Clothing sector to unzip retail sales growth
While figures suggest signs of recovery, the spoils have not trickled down to all clothing retailers
Analysts are upbeat about the clothing-retail sector’s outlook for 2018 even though some struggled to lift volumes significantly on Black Friday and during the festive season.
The festive season and Black Friday are the busiest trading periods for clothing retailers, but some missed the mark and failed to attract consumers to spend more at their stores.
Figures released on Wednesday showed South African retail sales jumped 8.2% year on year in November and 4% monthly, the biggest margin since 2012.
Although the acceleration was driven by higher sales in the textile sector, which climbed 12.4% year on year from 5.6% in the previous month, and a rise in sales of household furniture and appliances 14.1% year on year, the boost did reflect in the volume growth of value retailers such as Mr Price.
Mr Price reported an 8.3% increase in third-quarter sales on Wednesday. Its total retail sales were R6.6bn for the three months to end-December, buoyed by the retailer’s core clothing division, which climbed 11.3%.
Casparus Treurnicht, portfolio manager at Gryphon Asset Management, commended the company for its turnaround after an abysmal performance in 2016.
"[It] looks like they’ve isolated issues experienced in 2016 and pressed that reset button," said Treurnicht.
While figures suggest signs of recovery in the economy, the spoils have not trickled down to all clothing retailers.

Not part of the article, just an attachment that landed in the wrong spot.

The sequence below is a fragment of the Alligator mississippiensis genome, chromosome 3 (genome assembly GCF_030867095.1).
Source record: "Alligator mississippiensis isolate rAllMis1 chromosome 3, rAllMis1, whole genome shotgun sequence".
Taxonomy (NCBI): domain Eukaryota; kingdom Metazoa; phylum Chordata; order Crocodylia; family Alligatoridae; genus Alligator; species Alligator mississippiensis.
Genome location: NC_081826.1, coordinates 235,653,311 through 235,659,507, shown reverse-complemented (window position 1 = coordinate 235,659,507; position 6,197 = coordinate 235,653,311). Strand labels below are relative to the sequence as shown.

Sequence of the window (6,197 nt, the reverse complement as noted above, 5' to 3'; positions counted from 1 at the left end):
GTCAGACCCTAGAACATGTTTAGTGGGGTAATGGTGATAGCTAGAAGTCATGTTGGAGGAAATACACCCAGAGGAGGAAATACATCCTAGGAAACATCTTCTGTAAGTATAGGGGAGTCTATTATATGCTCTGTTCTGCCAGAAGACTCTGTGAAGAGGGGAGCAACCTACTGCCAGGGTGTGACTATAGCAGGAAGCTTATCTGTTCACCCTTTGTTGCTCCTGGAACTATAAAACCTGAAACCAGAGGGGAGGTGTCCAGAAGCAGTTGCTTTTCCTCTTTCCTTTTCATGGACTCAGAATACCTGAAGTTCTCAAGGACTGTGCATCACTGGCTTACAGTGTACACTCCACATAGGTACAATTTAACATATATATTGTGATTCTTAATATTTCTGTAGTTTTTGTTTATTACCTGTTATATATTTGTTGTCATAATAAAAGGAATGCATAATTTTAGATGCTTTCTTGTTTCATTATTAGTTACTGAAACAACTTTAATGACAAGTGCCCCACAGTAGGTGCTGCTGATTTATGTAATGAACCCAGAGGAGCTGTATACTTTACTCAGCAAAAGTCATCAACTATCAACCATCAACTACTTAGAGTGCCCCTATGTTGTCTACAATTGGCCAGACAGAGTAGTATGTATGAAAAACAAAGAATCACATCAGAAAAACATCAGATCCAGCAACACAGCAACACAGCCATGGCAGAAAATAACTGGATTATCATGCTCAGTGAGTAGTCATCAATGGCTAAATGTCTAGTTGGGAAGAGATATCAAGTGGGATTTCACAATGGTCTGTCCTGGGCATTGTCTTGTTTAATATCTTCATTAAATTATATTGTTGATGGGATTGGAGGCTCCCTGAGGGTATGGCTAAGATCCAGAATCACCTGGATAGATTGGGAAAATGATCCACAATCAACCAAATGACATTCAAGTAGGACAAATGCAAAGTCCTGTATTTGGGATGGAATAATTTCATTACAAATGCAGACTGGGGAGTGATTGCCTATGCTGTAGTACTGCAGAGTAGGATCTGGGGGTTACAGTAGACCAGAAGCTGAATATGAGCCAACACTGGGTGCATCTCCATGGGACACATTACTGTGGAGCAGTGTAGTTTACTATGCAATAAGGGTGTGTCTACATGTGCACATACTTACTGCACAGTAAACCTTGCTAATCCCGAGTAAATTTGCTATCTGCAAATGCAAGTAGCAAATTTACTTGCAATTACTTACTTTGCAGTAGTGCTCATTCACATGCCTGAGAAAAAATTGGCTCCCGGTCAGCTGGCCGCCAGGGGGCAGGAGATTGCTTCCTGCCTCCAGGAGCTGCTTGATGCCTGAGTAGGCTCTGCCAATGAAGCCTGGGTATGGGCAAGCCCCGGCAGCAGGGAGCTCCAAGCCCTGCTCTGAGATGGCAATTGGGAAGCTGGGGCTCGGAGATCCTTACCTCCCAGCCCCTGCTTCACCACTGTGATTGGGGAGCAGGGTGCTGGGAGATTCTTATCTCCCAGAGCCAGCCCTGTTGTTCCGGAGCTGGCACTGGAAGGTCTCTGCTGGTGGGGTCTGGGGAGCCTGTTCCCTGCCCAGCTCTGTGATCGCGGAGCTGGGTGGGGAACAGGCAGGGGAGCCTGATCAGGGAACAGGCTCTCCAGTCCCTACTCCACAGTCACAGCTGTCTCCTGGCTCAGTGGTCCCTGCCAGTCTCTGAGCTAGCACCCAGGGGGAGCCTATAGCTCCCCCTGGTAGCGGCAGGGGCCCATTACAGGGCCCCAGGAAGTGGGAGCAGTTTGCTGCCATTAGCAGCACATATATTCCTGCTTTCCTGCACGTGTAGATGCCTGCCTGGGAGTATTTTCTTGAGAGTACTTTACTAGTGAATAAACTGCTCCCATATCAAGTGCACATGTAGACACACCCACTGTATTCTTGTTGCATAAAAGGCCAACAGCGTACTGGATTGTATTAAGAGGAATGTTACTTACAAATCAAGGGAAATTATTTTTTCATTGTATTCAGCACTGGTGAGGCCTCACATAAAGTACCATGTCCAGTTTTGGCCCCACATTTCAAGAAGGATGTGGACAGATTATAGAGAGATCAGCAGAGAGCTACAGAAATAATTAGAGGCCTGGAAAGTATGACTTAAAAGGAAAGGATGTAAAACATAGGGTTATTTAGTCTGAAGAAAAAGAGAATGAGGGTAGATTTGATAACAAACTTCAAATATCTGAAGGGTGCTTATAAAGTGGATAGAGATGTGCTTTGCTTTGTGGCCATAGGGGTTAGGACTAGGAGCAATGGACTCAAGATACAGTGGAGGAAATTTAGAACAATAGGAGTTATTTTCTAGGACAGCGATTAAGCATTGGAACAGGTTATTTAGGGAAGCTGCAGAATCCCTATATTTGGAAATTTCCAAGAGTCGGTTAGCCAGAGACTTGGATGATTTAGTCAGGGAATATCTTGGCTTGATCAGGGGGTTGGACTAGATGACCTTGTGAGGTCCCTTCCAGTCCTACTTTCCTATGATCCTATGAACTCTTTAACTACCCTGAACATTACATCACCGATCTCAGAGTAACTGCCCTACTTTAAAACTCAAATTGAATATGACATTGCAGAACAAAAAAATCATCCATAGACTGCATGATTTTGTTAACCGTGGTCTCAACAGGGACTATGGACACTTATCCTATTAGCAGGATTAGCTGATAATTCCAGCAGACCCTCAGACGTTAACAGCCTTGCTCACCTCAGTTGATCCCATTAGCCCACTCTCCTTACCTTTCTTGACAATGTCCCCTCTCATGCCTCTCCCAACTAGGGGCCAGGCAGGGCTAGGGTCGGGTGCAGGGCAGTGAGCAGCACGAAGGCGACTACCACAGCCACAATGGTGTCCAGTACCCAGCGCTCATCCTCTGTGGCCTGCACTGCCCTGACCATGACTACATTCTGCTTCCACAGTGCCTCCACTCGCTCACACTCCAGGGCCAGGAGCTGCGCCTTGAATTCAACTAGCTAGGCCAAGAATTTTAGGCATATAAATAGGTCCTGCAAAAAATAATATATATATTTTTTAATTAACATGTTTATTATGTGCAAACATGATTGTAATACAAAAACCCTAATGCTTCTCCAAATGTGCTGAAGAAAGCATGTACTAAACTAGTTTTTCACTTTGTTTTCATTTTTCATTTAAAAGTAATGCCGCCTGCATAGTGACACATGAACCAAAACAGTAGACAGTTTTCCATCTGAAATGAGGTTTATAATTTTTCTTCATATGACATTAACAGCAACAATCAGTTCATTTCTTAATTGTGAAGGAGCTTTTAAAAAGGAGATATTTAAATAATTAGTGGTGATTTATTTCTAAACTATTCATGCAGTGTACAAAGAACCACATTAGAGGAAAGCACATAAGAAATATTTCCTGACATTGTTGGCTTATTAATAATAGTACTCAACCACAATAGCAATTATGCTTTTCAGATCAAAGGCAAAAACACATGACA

Truworths and Woolworths had the toughest time during the period.
Woolworths has warned shareholders to prepare for a blow to earnings.
Due to lower sales and probably a drop in operating margins, the retailer said headline earnings would drop 12.5%-17.5%.
Its food division was surprisingly the only sector whose numbers had a favourable outcome in SA, with 9.4% growth.
Group sales increased 2.5%. In SA, fashion, beauty and home declined 0.2%.
In Australia, David Jones and Country Road increased sales 0.6% and 5.2%, respectively.
Net retail space declined 2.2% for David Jones in that country as it continued to restructure stores.
An under-pressure Truworths said it expected diluted headline earnings per share for the 26 weeks to December 2017 to fall as much as 5% to between 372c and 380c. It battled to increase sales volumes while fending off competitors for market share. Overall sales rose slightly to R10.3bn from R10.2bn.
Matthew Zunckel, equity analyst at Vele Asset Managers, attributed the poor recovery numbers to high price points that continue to drive customers to competitors.
"Truworths is lagging TFG on a recovery in volumes," Zunckel said.
TFG’s consolidated turnover growth for November 26 to December 30 was up 31%.
For the nine months to December 31, total sales — including its African and international divisions — were up 17.1%.
TFG said Black Friday sales were "strong" while the December trading was "pleasing and above management’s expectations".
Peter Takaendesa, portfolio manager at Mergence Investment Managers, said if TFG could improve its cash generation further, there was room for shares to rerate further as the quality of earnings also improved.
"TFG’s sales momentum over the past 12 months suggests they are executing better than peers and we expect them to continue to grow ahead of peers over the midterm," said Takaendesa.
Treurnicht said while TFG’s figures were a bit blurred by its sizeable acquisitions in the recent past, there were improvements in the making when taking inflation into account while analysing the like-for-like numbers of Truworths and TFG.
"Together with the recent political changes, it is very understandable why retail has had such a brilliant run," Treurnicht said.
Truworths said sales to account holders continued to constitute half of total sales, with cash sales growing by 1%.
Zunckel said if there was a strong improvement in credit extension in 2018, on improving consumer confidence, Truworths would be among stocks that would be most geared to a recovery.